Mesothelioma is a rare form of cancer that is diagnosed in approximately 2,000 to 3,000 Americans annually. Research has provided irrefutable evidence that links this deadly cancer to asbestos exposure. Asbestos is a naturally occurring fibrous mineral, whose particles act as a human carcinogen when imbedded in the lining of the lungs or other bodily tissue.
Some people diagnosed with this form of cancer could have inhaled asbestos fibers through home construction projects or due to environmental exposure. However, an overwhelming number of cases are the result of asbestos use in the workplace or jobsite, making mesothelioma a largely occupational disease. While by no means exhaustive, the following is a list of workers commonly known to have been exposed to asbestos:
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- Construction workers
- Oil refinery workers
- Chemical and power plant employees
- Insulation workers
- Auto repair mechanics
- U.S. Veterans
Reported Health Risks
Long before the government implemented regulation policies concerning asbestos, scientists and professionals suspected and reported that the mineral was known to cause serious illness. Despite repeated reports from doctors, scientists, and other experts, the toxic substance continued to be used by several companies across many industries. Asbestos was used as a product in construction sites for a large percentage of homes and commercial buildings prior to 1980. However, mesothelioma exhibits latency periods of 20 to 50 years, meaning that the disease can remain dormant in the body several decades after exposure has occurred.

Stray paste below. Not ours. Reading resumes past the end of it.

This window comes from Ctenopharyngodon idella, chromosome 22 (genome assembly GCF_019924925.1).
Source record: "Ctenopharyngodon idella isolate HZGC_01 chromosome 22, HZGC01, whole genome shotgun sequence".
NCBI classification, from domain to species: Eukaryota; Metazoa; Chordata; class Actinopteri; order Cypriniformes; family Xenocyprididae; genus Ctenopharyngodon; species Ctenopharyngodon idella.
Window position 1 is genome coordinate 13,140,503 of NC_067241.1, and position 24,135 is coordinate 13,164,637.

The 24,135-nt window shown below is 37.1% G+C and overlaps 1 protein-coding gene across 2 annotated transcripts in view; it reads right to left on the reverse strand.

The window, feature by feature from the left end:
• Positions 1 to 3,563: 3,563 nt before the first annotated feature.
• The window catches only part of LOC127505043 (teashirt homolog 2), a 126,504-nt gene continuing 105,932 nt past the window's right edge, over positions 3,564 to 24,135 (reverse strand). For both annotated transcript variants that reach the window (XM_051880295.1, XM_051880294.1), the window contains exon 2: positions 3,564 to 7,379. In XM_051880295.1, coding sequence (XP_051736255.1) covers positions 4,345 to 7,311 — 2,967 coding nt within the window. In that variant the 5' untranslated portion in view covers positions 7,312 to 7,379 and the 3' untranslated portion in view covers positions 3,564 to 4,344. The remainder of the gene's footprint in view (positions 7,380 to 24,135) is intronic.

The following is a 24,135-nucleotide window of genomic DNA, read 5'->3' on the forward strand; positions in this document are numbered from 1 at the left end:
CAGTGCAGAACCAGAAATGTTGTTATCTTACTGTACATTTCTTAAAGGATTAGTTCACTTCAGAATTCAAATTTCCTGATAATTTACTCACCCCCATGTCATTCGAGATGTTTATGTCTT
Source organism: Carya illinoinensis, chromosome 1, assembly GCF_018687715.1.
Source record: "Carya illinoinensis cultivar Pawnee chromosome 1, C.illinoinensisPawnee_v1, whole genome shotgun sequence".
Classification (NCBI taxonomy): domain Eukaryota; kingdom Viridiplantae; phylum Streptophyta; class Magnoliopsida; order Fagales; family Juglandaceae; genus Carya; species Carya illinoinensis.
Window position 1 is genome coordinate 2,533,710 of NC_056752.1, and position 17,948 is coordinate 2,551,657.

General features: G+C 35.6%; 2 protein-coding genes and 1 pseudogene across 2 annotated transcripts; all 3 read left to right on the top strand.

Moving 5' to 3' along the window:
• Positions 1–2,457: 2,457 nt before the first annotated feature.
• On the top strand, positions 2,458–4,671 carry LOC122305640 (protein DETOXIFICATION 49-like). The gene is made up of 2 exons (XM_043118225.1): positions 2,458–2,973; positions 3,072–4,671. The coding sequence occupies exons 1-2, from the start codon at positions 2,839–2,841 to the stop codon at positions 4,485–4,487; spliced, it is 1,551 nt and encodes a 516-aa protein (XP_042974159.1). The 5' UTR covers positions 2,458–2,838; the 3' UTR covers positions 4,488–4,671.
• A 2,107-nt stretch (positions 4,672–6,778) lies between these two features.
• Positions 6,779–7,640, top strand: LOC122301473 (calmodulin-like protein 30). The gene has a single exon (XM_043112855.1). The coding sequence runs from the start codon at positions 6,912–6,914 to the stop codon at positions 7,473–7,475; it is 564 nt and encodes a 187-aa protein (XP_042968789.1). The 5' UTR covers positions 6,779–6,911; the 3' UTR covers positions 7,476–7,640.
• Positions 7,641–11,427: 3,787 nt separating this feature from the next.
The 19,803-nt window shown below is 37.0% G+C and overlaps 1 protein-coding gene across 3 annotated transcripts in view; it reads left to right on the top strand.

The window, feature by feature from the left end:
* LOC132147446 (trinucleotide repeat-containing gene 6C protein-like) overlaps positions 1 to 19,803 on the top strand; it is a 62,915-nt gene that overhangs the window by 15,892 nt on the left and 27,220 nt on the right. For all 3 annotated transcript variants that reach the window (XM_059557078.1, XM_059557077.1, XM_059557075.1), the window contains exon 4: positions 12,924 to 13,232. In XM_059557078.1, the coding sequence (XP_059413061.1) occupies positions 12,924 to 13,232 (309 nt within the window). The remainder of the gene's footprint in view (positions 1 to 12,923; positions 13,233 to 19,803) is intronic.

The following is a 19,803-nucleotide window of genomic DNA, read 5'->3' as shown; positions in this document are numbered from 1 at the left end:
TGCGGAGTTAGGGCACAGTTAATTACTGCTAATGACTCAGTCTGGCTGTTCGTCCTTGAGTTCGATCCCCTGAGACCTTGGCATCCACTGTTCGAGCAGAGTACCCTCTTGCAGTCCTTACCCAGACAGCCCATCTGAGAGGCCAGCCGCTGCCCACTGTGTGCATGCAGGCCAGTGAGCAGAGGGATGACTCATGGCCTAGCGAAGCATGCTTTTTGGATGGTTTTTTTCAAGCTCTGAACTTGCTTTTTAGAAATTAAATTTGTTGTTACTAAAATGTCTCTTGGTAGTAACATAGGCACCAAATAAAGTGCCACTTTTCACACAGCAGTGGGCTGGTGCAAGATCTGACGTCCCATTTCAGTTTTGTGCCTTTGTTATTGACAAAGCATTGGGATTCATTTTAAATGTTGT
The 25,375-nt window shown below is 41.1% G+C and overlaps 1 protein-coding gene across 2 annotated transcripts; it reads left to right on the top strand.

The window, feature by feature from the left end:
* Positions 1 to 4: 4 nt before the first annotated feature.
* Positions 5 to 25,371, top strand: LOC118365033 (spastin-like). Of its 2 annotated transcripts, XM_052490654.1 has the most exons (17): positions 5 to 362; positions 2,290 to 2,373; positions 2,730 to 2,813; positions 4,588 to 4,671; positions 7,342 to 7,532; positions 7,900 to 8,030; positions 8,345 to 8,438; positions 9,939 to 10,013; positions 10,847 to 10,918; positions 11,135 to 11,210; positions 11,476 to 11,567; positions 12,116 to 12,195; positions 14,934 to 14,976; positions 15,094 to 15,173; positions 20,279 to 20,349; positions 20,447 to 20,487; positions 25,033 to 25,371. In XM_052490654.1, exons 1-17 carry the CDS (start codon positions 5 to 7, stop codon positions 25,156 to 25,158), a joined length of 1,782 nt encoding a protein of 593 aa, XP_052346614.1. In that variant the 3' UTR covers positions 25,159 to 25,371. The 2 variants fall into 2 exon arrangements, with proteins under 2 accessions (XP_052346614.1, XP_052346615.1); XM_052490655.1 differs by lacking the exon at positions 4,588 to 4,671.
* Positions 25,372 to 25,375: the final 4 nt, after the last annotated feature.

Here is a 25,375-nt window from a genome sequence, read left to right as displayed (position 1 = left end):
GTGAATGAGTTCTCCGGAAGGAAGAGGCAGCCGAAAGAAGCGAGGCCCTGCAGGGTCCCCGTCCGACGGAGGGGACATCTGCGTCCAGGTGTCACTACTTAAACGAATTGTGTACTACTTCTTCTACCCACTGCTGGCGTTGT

Lawsuits and Legal Compensation
Since these regulations and the onset of mesothelioma diagnoses, there have been court cases and legal battles proving that plant, shipyard and factory owners were aware of asbestos’ harmful effects, yet continued to use it. Protective measures such as removal or abatement of the material were not conducted, nor did these owners and operators attempt to institute protective protocols for their employees. Many of the asbestos manufacturers were also aware of their product’s health risks, but continued production and sales. This exposure, due to negligence and misinformation, has led to countless people being diagnosed with mesothelioma and other illnesses and disease stemming from asbestos exposure.
Victims are not only seeking compensation for their pain and suffering, but are trying to thwart the overwhelming medical bills and high costs associated with cancer treatments. Still others are attempting to recoup finances lost as a result of not being able to work due to their diagnosis. These kinds of legal avenues can help those diagnosed with mesothelioma support their families and medical costs, as well as provide compensation for senseless suffering.
Rules and Regulations
Guidelines for these types of legal avenues can vary according to state, and it is important to be familiar with the particular state in which an individual is attempting to file. There can be a variance on elements such as statutes of limitation, as well as guidelines on how much time must elapse before a suit can be filed. In order to get the most current and accurate information those who may be suffering from asbestos-related illnesses, or know someone who is, should contact an attorney experienced in mesothelioma lawsuits and legislation.